The history of landscape architecture itself can be traced back at least as far as the builders of the hanging gardens of Babylon, but as an academic discipline it is still fairly young.

The beginnings of the European Council of Landscape Architecture Schools can be traced back to the beginnings of landscape education in Europe. The first European landscape architecture programme was established in Norway in 1919, to be followed by a course in Germany at Berlin in 1929.

In countries with a number of landscape schools, such as Great Britain and Germany, national education groups have been in existence for some time. The British Landscape Education Group was set up in the early 1970s, while the German Hochschulkonferenz Landschaft dates from the later part of the decade;

Within the Scandinavian countries there is a long history of Nordic co-operation, and staff from landscape schools in Denmark, Norway and Sweden have been holding regular international meetings for many years.

The establishment of the ERASMUS Programme by the European Union provided a basis for the further development co-operation between landscape schools within the countries of the European Union. From the earliest days a number of landscape schools, including Edinburgh College of Art, Wageningen, Aarhus and the Royal Academy of Fine Art in Copenhagen, were involved in bilateral exchanges of both staff and students. Subsequently two more formal networks were established: one focussing on a series of "intensive programme" organised by ELEE and network set up by Manchester University in 1991.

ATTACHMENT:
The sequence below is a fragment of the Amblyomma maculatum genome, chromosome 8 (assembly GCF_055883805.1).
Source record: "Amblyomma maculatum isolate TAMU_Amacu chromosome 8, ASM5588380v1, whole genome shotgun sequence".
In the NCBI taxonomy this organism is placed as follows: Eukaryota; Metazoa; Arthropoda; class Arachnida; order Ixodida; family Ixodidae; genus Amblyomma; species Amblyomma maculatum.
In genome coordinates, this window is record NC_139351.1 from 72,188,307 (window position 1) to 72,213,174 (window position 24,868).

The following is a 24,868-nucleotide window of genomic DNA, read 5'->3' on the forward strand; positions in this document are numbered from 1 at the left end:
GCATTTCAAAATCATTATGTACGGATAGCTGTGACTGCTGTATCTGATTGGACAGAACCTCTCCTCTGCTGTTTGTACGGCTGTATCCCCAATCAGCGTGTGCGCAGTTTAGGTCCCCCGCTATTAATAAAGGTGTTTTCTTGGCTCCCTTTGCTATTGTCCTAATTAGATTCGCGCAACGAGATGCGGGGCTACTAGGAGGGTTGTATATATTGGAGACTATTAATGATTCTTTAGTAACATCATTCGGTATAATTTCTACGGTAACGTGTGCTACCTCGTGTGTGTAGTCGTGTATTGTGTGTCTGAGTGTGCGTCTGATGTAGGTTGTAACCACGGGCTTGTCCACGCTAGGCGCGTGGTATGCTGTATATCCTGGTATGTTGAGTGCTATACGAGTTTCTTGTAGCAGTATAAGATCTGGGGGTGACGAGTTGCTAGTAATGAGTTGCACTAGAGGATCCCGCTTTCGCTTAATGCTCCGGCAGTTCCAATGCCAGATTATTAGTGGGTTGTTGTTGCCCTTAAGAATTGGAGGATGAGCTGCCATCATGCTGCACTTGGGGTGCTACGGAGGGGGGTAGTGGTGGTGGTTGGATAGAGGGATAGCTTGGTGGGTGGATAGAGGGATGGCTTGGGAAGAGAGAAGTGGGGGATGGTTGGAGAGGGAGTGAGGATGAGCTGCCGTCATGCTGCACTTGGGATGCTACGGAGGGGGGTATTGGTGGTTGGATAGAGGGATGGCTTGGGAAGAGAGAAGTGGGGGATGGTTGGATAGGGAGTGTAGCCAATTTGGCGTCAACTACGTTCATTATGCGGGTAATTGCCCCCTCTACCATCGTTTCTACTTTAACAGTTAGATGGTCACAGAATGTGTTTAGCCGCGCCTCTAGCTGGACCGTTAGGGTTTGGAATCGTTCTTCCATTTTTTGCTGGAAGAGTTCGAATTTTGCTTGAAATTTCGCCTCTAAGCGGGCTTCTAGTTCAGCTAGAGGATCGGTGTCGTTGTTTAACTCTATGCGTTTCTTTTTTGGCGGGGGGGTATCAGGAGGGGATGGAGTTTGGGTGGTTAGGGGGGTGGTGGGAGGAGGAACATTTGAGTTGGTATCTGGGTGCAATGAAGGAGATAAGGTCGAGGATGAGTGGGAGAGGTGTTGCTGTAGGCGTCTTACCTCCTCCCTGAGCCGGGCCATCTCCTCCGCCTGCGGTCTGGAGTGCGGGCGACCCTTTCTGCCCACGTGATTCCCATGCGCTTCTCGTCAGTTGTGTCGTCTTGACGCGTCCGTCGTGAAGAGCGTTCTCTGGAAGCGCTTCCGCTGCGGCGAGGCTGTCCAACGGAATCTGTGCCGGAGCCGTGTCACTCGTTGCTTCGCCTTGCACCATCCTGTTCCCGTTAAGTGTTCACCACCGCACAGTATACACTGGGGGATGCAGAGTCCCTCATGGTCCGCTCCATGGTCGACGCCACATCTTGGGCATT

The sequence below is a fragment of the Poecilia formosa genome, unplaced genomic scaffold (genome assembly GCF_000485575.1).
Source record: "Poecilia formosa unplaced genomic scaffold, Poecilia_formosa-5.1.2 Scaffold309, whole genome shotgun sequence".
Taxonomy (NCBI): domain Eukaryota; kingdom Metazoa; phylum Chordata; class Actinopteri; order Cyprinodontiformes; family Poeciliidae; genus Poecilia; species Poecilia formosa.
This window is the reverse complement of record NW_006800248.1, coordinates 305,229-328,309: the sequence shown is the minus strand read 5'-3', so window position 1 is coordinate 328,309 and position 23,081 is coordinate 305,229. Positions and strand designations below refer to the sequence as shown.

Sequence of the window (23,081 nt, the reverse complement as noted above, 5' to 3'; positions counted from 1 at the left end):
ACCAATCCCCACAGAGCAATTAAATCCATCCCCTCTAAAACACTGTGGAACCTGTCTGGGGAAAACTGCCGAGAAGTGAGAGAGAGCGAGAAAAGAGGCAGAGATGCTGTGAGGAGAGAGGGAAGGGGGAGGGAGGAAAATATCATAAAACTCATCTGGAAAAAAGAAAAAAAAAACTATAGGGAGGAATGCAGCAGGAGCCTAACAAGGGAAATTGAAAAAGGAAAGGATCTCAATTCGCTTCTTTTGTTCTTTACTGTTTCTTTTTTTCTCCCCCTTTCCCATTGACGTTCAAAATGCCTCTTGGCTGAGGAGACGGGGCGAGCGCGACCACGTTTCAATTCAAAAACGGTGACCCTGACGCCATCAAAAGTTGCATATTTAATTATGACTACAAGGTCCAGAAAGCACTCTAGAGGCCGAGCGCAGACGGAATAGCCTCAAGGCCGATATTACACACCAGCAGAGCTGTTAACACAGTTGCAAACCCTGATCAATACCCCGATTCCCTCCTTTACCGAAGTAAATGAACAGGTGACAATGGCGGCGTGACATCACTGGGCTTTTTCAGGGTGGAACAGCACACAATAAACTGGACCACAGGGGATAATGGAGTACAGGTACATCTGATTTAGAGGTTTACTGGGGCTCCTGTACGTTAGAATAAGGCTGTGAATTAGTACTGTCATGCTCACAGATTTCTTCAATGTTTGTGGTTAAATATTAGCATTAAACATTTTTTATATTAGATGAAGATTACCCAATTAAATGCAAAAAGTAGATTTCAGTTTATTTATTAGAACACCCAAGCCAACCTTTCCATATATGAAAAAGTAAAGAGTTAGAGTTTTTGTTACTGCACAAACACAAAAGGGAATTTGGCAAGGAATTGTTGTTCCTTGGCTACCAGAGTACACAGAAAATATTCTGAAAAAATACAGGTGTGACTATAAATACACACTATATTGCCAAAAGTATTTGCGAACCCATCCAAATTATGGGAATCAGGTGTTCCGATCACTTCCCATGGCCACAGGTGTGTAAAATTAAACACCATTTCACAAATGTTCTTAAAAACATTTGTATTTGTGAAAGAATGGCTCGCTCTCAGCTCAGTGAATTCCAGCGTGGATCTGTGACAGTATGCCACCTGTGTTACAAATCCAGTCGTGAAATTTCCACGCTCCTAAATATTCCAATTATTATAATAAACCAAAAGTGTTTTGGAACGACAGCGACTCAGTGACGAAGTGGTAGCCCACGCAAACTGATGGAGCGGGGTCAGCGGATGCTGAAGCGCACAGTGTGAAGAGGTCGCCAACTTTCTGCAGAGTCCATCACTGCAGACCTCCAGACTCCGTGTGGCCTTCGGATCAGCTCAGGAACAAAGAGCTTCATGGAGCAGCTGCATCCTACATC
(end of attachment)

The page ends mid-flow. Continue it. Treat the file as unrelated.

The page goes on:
The first pan-European meeting of landscape schools was convened by Berlin Technical University in 1989 under the title Europäische Hochschulkonferenz Landschaft. This was followed by a second meeting in Vienna in 1990.

The European Conference of Landscape Architecture Schools was formed as a result of the success of the Berlin and Vienna meetings and met first in Wageningen in the Netherlands in 1991. This meeting was followed by a series of further annual conferences.

At the 2000 Conference in Dubrovnik, Croatia, a decision was taken to expand the activities of ECLAS beyond the annual conferences and to symbolise this by changing the name of the organisation to the European Council of Landscape Architecture Schools.

In 2006 ECLAS was incorporated as a not-for-profit member organisation under Dutch Law, with a formal set of statutes and standing orders. A new logo and corporate identity was designed at the same time.

Also in 2006 a major step forward was taken with the founding of the Journal of Landscape Architecture (JoLA), originally published by Callwey but transferred in 2011 to Routledge/Taylor and Francis. This has grown and developed and is now an established academic journal with high production values and is currently published in three issues per year.

In 2001 a major development took place, the funding of a Thematic Network project via the EU Culture programme called “Le:Notre”, which ran through 6 versions – Le:Notre, Le:Notre+, Le:NotreTWO, Le:Notr eMundus, Le:NotreTWO+ and finally Le:Notre THREE. This finally finished in 2013 when the LeNotre Institute (LNI) was founded to take over the assets and to act as the “foreign policy” arm of ECLAS, engaging with the “neighbouring disciplines. The annual Landscape Forum is held each spring and focuses on a particular city and its environs. In 2012 the first such forum took place in Antalya, Turkey, followed in 2013 in Rome, Italy and in 2014 in Sarajevo, Bosnia-Herzogovina.

From 2012 in preparation for the ending of the Le:Notre projects a business plan was drawn up and a number of projects set up. In addition to the annual conference, the LNI and JoLA, ECLAS has organised a group of the Heads of Schools (or departments, faculties, programmes etc) in order to focus on the key people responsible for running landscape architecture education, has started a series of books to be published by Routledge, runs doctoral colloquia in association with the conference in order to support young academics and has also started an annual awards scheme to celebrate excellence in landscape architecture and research.